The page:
Napolitano responded with some comments about his partnership with the Blackhawks bringing a new ice rink to the ward. Heneghan called the rink a "debacle." The moderator once again moved to end the event, at which point people began shouting.

"Will you support affordable housing in the future?" Dillon, who'd been live streaming the debate from the audience, cried out.

The marijuana detractor was ready. "Here we go with race baiting!" he shot back. "I want my daughter to be raised properly. I don't want my kids mixed."

Voices continued to rise and people started leaving. The moderator asked the candidates for closing statements. Heneghan made one last moral appeal to attendees' better natures, decrying racist rhetoric online and reading Thedford's e-mail aloud to the crowd, noting that he hoped it doesn't represent the true nature of 41st Ward residents. Napolitano reminded everyone he'd fight for what they wanted above anything else.

The sentiment that the community is under threat seems to be shared by many in the ward, yet it's at stark odds with the material realities across its semisuburban landscape. This ward includes some of the wealthiest, whitest parts of Chicago, along with some of the lowest unemployment rates and virtually no crime. Edison Park, where the debate took place and where both Napolitano and Heneghan live, has the highest proportion of white residents of any community area in Chicago—nearly 90 percent, according to 2016 census data. It's also got the city's fourth-­lowest unemployment rate—just 4 percent—and at $90,000, a median income almost twice as high as that of the whole city's.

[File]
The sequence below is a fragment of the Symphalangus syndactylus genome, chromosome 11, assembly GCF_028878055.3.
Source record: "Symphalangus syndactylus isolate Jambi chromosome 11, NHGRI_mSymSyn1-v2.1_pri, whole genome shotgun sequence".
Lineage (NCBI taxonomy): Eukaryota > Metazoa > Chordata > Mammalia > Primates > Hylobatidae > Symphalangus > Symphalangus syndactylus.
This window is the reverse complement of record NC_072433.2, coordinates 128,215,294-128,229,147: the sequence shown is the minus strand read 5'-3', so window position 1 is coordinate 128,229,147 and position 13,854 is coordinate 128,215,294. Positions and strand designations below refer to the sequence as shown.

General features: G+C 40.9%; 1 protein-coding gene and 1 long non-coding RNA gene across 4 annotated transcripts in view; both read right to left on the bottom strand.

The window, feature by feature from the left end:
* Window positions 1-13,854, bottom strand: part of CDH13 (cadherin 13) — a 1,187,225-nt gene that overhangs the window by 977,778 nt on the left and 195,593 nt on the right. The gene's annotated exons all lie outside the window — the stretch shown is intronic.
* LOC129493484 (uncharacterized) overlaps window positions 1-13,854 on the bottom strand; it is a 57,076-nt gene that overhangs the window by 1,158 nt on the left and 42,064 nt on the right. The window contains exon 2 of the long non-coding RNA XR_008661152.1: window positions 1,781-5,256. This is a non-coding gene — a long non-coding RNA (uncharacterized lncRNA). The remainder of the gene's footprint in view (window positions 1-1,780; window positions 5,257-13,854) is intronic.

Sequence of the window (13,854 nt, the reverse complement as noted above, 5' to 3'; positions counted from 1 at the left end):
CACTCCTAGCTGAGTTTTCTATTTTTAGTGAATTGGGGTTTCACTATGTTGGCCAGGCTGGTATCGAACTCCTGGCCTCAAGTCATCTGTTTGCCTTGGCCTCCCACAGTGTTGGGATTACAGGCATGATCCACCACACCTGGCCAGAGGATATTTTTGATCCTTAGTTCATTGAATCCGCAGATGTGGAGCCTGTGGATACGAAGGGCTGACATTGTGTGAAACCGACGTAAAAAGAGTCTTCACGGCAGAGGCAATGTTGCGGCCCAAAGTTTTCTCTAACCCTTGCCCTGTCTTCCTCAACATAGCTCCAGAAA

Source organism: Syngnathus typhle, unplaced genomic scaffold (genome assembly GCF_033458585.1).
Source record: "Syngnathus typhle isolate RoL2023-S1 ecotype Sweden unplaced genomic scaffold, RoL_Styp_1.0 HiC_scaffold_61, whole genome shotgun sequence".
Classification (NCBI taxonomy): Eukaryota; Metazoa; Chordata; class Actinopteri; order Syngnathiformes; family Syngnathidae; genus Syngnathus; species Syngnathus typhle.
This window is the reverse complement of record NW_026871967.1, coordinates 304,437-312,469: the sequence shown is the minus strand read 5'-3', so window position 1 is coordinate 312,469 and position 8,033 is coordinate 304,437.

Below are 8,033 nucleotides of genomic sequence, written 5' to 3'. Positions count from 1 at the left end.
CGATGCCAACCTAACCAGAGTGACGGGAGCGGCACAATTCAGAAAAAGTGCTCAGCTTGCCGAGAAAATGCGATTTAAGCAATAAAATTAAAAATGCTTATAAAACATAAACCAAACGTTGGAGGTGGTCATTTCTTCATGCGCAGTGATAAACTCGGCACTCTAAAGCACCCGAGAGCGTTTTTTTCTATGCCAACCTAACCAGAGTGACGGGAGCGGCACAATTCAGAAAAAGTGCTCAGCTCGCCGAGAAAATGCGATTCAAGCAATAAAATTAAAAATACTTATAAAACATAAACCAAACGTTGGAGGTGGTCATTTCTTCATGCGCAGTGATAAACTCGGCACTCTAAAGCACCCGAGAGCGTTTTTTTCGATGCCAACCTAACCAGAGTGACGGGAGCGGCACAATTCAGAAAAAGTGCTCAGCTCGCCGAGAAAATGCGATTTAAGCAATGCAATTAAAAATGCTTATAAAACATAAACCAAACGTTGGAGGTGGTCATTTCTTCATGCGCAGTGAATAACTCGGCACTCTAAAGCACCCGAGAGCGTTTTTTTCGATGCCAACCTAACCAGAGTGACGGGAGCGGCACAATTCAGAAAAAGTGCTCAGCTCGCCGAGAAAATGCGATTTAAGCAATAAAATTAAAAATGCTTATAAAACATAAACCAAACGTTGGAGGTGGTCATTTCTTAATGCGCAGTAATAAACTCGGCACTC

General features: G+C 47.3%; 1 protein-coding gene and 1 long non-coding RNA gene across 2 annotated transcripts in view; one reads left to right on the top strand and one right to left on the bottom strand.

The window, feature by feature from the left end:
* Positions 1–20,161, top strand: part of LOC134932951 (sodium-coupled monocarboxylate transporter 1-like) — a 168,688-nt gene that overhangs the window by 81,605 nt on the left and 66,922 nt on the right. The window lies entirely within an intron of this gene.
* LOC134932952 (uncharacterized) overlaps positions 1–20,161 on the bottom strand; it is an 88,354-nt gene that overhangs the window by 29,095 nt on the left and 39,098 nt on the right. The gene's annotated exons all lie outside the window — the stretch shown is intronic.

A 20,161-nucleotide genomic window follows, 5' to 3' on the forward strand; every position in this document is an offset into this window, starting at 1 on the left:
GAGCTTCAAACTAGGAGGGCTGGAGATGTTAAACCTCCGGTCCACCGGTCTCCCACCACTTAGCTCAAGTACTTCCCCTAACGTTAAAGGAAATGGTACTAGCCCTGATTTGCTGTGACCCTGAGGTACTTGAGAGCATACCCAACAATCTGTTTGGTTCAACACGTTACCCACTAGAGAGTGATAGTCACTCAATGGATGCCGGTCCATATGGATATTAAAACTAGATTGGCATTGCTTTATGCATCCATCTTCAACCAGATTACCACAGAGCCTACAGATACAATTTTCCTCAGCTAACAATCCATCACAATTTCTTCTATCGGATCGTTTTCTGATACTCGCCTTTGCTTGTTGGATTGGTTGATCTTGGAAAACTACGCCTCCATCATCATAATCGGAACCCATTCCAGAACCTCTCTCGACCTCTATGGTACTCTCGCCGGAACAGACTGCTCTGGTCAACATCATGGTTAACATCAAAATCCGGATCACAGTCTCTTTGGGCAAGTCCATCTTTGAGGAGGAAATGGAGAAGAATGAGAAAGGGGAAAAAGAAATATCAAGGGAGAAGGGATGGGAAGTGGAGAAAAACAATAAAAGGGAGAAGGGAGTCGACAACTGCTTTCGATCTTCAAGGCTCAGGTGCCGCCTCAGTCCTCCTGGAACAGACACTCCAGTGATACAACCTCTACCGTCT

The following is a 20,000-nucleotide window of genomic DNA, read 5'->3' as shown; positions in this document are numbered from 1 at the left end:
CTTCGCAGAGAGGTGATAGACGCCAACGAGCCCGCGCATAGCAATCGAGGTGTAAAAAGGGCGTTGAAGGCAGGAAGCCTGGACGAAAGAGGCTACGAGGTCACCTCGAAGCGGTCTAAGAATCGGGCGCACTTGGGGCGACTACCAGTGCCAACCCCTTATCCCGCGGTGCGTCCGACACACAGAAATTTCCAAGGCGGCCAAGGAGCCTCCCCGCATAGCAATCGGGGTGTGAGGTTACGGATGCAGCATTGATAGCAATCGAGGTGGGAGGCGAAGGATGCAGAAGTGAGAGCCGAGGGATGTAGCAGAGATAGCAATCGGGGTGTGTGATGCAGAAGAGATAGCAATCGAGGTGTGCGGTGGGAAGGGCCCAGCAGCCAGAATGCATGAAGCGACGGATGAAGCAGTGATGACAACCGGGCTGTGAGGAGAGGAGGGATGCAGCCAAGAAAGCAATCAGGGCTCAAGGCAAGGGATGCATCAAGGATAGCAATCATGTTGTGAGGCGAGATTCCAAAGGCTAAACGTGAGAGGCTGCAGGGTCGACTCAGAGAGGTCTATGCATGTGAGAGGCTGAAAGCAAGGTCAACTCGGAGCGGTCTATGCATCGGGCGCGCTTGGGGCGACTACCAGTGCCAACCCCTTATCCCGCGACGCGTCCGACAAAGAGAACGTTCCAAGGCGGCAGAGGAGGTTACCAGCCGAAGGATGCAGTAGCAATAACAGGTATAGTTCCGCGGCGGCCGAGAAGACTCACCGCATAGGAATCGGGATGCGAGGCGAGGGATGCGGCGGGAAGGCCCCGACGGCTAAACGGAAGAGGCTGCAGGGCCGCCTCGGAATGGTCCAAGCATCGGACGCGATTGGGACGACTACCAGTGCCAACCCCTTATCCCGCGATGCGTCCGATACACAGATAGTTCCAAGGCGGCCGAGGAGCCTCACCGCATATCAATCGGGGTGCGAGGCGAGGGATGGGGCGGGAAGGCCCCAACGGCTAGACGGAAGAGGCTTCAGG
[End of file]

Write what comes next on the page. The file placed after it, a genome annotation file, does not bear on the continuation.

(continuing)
After the debate, Dillon wrote a rueful recap on the 41st Ward Progressives' Facebook page, noting that many serious issues—like education and small business development—weren't even discussed. "Palpable, Trump-like panic, fear and mis-information was what we had to endure," she wrote. "I don't think there were any winners at this forum—neither candidate 'won' anything and ward residents lost the most."   v